Your Social Security Number

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​​Social security numbers were originally created for the purpose of tracking earnings and paying benefits. They were never meant to be used by businesses as an identifier, but have taken on that role because everyone has one.

Just about everybody wants your social security number today – schools, phone companies, utility companies, insurance companies, health clubs etc. Many want the number to get your credit rating, to determine whether you pay your bills, and to keep track of you through name and address changes. Some companies use your social security number to develop marketing lists which they can sell to other companies.

Thieves also want your social security number. A stolen wallet containing a social security card lets a criminal quickly set up fraudulent accounts in your name.

The snowballing problem of identity theft is spurring some states to limit the use of social security numbers. In the meantime, the first defense against the fraudulent use of social security numbers is to not give your number to anyone who does not absolutely need it.

Safeguard your social security number

Your social security number is a primary target for identity thieves. The more people who know your social security number, the more susceptible you are to identity theft.

  • Do not ever carry your social security card with you.

  • Do not carry other cards that may contain your social security number, like a health insurance card or a school identification card.

Who has the right to ask for your number?

While any business can ask for your social security number, there are very few entities that can actually demand it – motor vehicle departments, tax departments and welfare departments, for example. Also, social security numbers are required for transactions involving taxes, so that means banks, brokerages, employers, and the like also have a legitimate need for your social security number.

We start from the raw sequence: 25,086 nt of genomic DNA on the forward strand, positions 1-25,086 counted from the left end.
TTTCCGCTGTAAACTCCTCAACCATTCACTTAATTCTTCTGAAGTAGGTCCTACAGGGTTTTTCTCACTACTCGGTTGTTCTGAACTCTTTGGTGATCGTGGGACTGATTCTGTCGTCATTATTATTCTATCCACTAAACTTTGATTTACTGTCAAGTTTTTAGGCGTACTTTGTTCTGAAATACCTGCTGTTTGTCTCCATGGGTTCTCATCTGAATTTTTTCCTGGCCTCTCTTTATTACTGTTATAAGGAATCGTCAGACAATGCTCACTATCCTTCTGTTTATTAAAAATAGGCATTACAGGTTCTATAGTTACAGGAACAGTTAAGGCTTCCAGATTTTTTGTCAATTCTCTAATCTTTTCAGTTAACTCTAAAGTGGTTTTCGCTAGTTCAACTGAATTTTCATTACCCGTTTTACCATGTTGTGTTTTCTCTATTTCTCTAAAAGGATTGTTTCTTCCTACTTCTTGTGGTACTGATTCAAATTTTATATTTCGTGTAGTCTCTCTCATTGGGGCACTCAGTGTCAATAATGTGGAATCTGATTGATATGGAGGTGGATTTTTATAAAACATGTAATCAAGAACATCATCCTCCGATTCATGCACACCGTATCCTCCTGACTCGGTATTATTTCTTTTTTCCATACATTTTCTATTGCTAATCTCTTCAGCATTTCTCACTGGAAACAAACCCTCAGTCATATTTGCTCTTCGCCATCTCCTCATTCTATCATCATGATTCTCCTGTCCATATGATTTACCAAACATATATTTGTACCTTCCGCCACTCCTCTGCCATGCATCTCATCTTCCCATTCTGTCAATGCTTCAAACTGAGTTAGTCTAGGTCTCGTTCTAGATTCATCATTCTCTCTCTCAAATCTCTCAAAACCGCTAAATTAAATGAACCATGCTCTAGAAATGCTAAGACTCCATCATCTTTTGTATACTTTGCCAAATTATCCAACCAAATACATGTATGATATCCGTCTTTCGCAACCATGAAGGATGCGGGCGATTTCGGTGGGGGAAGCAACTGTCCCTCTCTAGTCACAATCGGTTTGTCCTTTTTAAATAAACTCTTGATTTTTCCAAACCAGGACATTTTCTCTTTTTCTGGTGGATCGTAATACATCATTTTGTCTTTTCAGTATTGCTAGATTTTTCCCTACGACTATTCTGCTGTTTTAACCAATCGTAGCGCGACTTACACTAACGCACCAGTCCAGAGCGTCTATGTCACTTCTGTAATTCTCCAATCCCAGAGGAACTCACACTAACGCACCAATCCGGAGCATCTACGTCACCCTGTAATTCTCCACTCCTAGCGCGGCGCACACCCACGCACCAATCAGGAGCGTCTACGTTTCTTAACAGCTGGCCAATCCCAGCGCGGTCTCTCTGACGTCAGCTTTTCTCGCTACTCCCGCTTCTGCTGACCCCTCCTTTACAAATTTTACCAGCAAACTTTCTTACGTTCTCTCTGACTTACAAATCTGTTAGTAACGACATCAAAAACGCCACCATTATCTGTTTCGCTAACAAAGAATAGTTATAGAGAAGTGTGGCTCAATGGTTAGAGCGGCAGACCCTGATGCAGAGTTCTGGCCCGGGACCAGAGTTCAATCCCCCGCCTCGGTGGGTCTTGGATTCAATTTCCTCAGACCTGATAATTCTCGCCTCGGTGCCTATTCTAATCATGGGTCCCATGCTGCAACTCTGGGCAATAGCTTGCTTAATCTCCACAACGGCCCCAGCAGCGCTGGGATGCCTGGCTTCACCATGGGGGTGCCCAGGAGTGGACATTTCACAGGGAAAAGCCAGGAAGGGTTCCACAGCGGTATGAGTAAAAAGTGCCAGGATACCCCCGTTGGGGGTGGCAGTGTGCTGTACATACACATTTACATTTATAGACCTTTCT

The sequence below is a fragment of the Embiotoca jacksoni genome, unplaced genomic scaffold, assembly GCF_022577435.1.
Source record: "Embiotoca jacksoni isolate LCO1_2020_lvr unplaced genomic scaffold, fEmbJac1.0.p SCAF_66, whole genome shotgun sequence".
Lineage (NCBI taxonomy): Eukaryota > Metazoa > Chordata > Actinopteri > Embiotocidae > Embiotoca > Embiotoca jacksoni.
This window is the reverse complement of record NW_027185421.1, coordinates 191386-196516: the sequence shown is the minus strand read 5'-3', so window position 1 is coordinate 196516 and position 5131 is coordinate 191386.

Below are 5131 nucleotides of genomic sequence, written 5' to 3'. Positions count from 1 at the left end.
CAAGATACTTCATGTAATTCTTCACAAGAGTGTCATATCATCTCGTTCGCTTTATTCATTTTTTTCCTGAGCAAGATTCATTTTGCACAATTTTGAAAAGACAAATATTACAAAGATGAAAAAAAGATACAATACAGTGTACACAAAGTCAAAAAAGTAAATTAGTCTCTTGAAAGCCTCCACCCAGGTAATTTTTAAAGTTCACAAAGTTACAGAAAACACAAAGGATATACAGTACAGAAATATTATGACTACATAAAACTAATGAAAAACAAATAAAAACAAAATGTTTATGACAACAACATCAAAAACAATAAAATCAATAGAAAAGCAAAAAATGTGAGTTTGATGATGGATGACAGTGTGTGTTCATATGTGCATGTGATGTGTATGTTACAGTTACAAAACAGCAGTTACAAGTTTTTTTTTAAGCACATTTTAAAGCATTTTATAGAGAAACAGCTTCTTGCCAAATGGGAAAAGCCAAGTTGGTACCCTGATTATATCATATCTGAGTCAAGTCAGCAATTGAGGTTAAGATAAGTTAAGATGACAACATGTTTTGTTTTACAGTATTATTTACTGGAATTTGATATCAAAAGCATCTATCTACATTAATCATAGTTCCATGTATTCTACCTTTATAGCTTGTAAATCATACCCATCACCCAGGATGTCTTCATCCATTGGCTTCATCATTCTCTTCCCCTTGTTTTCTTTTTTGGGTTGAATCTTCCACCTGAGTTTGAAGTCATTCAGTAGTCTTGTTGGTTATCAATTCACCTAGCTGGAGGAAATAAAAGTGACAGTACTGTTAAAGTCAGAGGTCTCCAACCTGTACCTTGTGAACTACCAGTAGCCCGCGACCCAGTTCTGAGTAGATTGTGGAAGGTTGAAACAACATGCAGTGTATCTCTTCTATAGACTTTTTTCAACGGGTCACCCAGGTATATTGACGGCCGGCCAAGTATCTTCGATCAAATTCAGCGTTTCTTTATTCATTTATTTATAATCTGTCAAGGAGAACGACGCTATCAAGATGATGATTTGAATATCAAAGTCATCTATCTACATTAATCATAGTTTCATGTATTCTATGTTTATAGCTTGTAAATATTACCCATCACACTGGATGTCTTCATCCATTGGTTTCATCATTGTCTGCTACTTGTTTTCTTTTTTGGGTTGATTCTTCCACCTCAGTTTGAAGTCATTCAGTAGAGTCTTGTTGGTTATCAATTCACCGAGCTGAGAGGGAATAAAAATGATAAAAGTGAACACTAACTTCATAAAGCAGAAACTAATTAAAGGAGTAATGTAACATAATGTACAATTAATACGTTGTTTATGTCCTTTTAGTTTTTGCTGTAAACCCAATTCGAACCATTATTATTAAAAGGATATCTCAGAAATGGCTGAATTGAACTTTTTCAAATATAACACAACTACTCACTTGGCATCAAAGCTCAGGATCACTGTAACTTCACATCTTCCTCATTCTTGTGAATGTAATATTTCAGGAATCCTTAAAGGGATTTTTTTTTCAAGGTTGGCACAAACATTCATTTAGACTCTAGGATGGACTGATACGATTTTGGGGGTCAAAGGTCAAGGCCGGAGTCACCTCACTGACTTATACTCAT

Most other businesses have no legal right to demand your number. There is no law prohibiting a business from asking for your social security number, but asking for it does not mean you have to give it. Ask if the business will accept an alternative piece of identification. Since some businesses use your social security number to check your credit worthiness, there is a possibility they will refuse to use a different identifier and may refuse to provide whatever product or service you are seeking. But a business may accept your refusal and complete the transaction. If they do not, you might want to consider choosing not to do business with them.

Find out if someone is fraudulently using your social security number

The best way to find out if someone is fraudulently using your social security number is to regularly monitor your credit reports.

Consumers should obtain one free credit report from each of the three credit reporting agencies a year. We recommend consumers review their credit report every four months. For example, in January, check your report from TransUnion, in May, check your report from Equifax, and, in September, check your report from Experian. You can order your free credit reports online at: or by phone, toll free, at 1-877-322-8228.

You should also verify your Social Security Statement once a year from the Social Security Administration. This will determine if someone is fraudulently employed using your social security number. You can request your Social Security Statement online at or by phone, at 1-800-772-1213.